OPINION: Labor faces big job winning back crayfishing communities
One of the State Government’s least popular ministers in the Mid West has changed portfolios.
Premier Mark McGowan said Dave Kelly would no longer be Fisheries Minister.
The new Fisheries Minister is Housing, Veterans Affairs and Asian Engagement Minister Peter Tinley.
Mr Kelly is now Minister for Youth, and will remain Minister for Water, Forestry, Innovation, Information and Communication Technologies and Science.
Mr Kelly drove the controversial and ultimately unsuccessful move to increase the annual crayfish quota by 27 per cent or 1385 tonnes, keeping 17.3 per cent in Government hands.
It prompted meetings in every WA crayfishing community.
Mr Kelly attended none of these meetings.
Instead, they were addressed by members of Parliament from One Nation, WA Nationals and the Liberals.
The Liberal Party actively recruited new members at some meetings.
Craypot prices fell, and fishermen were advising their children to get a trade qualification before deciding whether or not to follow their parents into such an uncertain industry.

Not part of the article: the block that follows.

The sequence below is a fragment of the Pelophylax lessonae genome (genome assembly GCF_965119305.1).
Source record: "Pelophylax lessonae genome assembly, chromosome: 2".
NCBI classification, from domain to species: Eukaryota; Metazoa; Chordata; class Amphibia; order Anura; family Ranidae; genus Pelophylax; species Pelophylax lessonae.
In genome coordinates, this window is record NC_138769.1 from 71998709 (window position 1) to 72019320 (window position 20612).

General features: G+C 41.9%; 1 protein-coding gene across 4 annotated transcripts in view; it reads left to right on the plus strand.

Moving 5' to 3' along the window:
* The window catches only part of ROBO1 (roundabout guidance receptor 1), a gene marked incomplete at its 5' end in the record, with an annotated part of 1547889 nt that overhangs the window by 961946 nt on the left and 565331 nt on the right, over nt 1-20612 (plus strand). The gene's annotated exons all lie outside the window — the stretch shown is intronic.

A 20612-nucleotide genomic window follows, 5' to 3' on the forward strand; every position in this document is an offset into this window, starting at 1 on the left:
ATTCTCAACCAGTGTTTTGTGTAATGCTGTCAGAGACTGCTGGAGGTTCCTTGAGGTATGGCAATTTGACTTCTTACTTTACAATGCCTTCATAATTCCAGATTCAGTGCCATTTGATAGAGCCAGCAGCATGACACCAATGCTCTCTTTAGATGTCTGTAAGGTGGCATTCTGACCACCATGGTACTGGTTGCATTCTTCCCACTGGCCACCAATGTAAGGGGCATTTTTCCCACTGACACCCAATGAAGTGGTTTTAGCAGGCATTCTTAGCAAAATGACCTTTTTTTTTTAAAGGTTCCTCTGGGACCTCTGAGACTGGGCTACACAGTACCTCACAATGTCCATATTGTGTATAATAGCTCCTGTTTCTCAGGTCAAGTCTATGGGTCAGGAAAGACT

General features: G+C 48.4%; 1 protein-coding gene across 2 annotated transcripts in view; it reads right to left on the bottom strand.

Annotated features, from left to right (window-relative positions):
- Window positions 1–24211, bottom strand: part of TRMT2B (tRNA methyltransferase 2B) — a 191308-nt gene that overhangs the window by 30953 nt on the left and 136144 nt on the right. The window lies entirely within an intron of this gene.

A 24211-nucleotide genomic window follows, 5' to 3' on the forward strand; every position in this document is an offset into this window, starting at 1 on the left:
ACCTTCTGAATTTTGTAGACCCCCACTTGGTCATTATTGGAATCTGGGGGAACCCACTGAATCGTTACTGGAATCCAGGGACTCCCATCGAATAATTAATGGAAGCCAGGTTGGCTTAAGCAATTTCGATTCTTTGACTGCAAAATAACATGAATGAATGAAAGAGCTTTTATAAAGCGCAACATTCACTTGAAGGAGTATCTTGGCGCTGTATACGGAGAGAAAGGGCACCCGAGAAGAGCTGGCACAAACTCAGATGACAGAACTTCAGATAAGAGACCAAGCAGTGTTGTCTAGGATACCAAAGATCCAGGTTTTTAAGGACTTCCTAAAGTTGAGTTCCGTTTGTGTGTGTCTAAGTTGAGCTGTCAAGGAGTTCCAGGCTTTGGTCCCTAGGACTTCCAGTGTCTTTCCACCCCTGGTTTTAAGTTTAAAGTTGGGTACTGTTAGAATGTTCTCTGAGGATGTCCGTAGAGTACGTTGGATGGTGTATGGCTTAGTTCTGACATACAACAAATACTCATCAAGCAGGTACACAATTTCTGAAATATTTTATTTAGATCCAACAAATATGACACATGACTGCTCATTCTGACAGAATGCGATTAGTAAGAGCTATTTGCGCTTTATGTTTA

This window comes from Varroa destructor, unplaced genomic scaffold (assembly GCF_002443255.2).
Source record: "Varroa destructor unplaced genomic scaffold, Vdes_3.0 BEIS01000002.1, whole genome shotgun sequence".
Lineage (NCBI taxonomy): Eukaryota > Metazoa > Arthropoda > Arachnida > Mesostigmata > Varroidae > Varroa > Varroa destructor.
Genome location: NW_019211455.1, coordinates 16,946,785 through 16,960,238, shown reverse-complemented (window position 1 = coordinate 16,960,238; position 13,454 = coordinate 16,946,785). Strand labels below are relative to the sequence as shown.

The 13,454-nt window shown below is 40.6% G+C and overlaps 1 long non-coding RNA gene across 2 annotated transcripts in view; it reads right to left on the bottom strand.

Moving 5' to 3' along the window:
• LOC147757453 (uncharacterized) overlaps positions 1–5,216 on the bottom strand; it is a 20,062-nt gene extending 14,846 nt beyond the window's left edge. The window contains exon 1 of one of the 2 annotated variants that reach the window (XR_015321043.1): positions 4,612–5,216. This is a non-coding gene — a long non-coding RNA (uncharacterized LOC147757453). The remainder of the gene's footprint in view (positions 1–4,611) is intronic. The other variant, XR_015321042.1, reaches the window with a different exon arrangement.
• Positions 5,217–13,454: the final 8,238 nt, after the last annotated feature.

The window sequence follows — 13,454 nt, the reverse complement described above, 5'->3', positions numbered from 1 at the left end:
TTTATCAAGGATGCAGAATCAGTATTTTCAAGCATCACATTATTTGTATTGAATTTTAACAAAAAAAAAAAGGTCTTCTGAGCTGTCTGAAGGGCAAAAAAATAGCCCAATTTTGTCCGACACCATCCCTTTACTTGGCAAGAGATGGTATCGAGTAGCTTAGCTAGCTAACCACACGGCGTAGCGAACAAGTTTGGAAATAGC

In February, Mr Kelly scrapped the plan, saying the annual catch would be increased by 315 tonnes, with all or most of it allocated to local supply.
However, he took until October to make the change official, having caused the industry further grief as it was difficult for fishermen to plan their operations during those intervening months.
Important decisions such as how many workers to employ and whether or not to lease more pots had become a matter of guesswork.
Deckhands, who habitually came to the Mid West for the cray season, were eyeing off jobs in other fisheries.
The industry employs 3500 people from Geraldton to Albany and includes 230 crayfishing vessels, many located in the Mid West.
The McGowan Labor Government can boast more talent and experience in its front bench than most voters have seen in this state.
However it will have to work hard to regain the support it lost in crayfishing communities.
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